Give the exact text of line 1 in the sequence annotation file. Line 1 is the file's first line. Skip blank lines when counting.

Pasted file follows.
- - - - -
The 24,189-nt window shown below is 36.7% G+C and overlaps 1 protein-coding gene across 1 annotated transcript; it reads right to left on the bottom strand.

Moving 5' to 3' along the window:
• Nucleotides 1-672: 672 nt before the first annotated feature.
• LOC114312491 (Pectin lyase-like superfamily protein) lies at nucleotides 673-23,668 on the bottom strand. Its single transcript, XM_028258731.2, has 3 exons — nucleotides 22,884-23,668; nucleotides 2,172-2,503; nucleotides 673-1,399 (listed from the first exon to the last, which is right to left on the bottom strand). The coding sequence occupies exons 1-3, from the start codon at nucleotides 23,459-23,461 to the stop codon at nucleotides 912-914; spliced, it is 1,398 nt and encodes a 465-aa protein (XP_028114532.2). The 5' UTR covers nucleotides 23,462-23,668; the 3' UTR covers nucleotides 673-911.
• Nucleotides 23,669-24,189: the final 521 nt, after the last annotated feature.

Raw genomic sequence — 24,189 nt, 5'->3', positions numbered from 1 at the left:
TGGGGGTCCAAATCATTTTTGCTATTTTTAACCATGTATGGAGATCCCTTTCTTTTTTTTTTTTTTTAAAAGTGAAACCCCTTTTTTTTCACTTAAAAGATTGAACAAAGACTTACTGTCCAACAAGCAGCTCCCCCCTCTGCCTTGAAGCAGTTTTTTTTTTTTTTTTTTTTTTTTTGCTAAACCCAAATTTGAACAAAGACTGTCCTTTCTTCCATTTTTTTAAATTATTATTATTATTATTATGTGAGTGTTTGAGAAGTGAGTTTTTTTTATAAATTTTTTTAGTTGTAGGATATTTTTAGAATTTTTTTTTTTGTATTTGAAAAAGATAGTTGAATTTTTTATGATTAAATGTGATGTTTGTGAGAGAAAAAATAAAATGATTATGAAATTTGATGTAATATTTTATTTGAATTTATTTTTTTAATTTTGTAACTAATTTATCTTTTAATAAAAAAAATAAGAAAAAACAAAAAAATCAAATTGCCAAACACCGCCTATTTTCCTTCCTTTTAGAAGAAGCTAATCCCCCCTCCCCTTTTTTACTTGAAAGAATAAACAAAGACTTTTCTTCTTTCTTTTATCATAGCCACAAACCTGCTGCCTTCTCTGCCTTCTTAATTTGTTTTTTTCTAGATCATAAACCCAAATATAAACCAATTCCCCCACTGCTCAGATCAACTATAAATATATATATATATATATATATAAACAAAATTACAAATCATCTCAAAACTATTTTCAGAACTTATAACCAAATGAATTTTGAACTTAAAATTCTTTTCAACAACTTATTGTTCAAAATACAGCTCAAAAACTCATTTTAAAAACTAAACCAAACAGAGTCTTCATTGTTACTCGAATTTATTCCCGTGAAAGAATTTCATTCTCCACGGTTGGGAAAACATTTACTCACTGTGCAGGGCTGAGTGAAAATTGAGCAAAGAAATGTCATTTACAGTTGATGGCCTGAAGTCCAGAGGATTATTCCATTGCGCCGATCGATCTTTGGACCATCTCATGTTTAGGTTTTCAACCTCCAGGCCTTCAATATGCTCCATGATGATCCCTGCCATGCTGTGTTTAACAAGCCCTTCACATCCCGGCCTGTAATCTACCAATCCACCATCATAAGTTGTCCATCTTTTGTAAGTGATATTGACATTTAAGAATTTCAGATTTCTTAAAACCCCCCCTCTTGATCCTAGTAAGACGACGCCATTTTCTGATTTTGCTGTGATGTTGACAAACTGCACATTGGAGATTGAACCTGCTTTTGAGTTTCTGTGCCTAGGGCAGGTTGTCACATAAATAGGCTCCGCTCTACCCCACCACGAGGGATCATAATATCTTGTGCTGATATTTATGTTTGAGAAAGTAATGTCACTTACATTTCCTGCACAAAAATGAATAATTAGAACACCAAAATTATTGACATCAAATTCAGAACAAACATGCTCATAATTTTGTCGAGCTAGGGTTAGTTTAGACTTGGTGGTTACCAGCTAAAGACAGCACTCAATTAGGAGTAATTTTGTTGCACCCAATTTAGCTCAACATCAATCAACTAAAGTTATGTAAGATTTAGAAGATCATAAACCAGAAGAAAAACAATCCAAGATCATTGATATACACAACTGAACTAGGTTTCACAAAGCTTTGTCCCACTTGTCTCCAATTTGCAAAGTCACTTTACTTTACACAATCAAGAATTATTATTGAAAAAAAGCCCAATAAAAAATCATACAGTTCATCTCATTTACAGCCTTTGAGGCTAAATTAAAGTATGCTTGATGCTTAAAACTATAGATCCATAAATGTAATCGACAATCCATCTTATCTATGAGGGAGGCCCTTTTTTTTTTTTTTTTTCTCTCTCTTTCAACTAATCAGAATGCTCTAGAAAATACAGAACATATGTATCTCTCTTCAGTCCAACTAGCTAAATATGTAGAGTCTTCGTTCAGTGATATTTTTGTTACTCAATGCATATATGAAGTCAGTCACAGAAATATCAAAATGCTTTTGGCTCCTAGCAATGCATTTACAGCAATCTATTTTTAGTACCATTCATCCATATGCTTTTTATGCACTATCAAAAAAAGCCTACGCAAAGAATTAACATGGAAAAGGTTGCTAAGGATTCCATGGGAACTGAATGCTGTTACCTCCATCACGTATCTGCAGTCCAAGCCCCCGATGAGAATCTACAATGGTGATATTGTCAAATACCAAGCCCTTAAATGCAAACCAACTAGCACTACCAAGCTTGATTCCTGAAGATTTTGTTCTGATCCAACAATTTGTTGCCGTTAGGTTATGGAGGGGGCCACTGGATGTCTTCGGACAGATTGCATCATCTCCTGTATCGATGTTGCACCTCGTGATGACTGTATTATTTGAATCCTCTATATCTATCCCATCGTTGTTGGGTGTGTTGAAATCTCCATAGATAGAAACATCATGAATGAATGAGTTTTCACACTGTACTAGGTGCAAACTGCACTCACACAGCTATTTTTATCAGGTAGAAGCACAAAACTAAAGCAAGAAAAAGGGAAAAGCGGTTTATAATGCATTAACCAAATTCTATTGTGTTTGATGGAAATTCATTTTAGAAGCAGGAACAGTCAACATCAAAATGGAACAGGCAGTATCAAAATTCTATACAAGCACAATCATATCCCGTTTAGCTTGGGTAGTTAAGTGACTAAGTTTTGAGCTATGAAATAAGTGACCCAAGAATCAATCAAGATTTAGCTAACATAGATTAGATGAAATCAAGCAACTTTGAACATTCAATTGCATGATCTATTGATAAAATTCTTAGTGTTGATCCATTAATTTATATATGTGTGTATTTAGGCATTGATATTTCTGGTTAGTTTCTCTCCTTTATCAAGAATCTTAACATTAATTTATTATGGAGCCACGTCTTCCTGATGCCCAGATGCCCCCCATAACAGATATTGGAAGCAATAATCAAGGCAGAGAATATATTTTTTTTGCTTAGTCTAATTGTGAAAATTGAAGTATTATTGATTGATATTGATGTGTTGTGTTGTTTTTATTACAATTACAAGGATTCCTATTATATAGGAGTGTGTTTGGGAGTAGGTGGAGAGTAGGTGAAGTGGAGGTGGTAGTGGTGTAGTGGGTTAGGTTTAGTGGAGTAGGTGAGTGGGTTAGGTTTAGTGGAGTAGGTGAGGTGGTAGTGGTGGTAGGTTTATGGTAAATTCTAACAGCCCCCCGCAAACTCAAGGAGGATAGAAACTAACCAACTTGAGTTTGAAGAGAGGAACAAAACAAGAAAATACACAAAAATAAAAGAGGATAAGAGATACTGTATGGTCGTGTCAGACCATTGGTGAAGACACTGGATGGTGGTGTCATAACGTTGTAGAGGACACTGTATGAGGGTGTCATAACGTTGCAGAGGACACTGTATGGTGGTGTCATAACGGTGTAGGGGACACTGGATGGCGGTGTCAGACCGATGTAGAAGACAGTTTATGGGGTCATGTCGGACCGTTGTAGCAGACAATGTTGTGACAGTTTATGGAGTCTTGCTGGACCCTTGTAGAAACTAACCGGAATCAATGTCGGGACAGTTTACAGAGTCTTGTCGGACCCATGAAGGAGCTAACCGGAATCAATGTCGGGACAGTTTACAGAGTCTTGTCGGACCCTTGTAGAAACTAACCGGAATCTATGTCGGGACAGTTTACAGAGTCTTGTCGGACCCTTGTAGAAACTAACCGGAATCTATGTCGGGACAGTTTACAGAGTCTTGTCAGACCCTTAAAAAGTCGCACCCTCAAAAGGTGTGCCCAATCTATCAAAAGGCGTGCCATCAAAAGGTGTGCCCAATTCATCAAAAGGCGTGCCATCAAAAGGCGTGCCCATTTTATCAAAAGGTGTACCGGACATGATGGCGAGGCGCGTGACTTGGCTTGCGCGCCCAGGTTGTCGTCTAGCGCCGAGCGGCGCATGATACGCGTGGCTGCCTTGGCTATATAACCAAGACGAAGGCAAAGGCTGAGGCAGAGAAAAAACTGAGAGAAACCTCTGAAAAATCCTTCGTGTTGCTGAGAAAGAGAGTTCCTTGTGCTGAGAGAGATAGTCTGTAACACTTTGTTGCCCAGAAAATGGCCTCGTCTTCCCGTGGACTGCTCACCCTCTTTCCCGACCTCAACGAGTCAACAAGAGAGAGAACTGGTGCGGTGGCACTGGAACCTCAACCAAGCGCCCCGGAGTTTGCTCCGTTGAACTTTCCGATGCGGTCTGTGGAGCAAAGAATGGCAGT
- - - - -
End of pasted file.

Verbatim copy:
The 24,189-nt window shown below is 36.7% G+C and overlaps 1 protein-coding gene across 1 annotated transcript; it reads right to left on the bottom strand.